A new paper written by Hao Liang, Christopher Marquis, Luc Renneboog and Sunny Li Sun from Harvard Business School was published on March 2, 2014. According to their findings, there is a relationship between the language spoken by decision makers running a corporation and that firm’s social responsibility and sustainability practices.
Strong vs Weak Future-Tense Reference
The paper works with the difference between strong and weak future-tense reference (FTR) languages. A language can be considered a weak FTR language if its speakers can use the same grammatical structure to refer to both present and future events. Examples of this are German or Japanese. On the other hand, a language can be considered a strong FTR language if speakers are forced to construct separate and distinct structures to separate present from future. Examples of this type of language are English and French.
The experts have found that, for companies where a strong FTR language is spoken, the future appears more distant, which means less measures are taken to prepare the company for it. In the case of weak FTR languages, instead, speakers seem to be more aware of the future, probably because it seems linguistically closer to the present time. In fact, Liang and the rest of the team found that corporations coming from countries which speak strong FTR languages are weaker on measures of corporate social responsibility by 26 per cent. However, they did add that the difference was not as clear in the case of companies headquartered in highly globalised countries or if decision makers are very internationally minded.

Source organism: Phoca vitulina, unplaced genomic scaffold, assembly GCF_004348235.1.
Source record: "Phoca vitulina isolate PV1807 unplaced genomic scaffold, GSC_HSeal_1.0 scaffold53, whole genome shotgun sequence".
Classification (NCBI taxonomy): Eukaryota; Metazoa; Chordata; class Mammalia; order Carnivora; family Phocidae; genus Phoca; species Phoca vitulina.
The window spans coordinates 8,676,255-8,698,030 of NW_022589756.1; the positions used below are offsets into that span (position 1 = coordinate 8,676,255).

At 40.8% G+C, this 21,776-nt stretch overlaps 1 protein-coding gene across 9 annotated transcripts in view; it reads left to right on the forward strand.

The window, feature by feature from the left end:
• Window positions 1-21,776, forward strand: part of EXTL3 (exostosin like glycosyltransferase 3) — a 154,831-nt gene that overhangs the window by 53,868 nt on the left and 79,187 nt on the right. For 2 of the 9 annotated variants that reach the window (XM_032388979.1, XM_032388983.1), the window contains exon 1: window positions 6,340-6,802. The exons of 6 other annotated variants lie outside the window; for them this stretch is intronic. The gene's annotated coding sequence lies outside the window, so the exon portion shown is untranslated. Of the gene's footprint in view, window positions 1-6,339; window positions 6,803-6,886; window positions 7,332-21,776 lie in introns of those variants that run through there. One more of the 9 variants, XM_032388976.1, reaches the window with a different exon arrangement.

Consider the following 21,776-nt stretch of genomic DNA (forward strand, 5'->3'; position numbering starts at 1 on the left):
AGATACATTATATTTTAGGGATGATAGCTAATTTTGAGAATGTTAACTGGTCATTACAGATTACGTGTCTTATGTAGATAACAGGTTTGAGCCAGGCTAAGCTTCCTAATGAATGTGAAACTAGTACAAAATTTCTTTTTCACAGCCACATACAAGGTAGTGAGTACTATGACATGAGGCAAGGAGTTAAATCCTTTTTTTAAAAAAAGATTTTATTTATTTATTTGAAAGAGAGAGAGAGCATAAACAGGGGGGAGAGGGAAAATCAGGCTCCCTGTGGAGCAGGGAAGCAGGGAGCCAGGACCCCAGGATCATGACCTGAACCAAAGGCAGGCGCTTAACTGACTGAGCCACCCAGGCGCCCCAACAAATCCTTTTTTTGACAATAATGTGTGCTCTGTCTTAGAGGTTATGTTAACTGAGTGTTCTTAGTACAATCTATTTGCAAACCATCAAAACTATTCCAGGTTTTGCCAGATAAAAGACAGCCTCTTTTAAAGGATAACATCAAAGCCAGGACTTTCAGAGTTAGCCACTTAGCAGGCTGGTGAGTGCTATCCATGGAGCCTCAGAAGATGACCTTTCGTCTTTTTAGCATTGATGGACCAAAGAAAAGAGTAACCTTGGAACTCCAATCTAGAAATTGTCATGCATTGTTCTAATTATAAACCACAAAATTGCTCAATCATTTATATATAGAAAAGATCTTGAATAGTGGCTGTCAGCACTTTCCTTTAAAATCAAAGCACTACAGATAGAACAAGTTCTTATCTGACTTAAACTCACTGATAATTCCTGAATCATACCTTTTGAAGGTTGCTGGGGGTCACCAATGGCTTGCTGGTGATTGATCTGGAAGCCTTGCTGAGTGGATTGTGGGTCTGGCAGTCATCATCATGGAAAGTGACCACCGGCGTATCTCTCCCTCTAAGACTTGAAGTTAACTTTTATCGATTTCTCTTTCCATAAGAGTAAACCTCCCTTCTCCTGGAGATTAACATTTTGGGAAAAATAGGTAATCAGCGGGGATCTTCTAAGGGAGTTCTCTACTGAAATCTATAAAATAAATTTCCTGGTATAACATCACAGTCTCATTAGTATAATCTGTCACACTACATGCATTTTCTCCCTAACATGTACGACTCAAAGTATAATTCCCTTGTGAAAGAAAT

To get these results, the team worked with 1,500 companies from 59 different countries throughout a period of twelve years. They chose to work with corporate social responsibility as it has shown to vary across countries, depending on culture and socio-economic environment.
The paper was based on the Principle of Linguistic Relativity, first developed by Benjamin Lee Whorf and Edward Sapir, which establishes a relationship between language and behaviour. It also builds on a paper published last year by Keith Chen, a UCLA economist who established that speakers of a language which does not have a way to grammatically encode tenses when they speak are better at saving money, and looking after their health, among other things.
The Principle of Linguistic Relativity is a controversial principle itself and the paper has made some academics react against it as well. Östen Dahl, one of the first linguists to distinguish between strong and weak FTR languages stated that the distinction is not as clear cut as the paper makes it out to be. He also stated that the work fails to establish a causal connection between the language spoken and measures on corporate social responsibility and it only establishes a correlation between the two.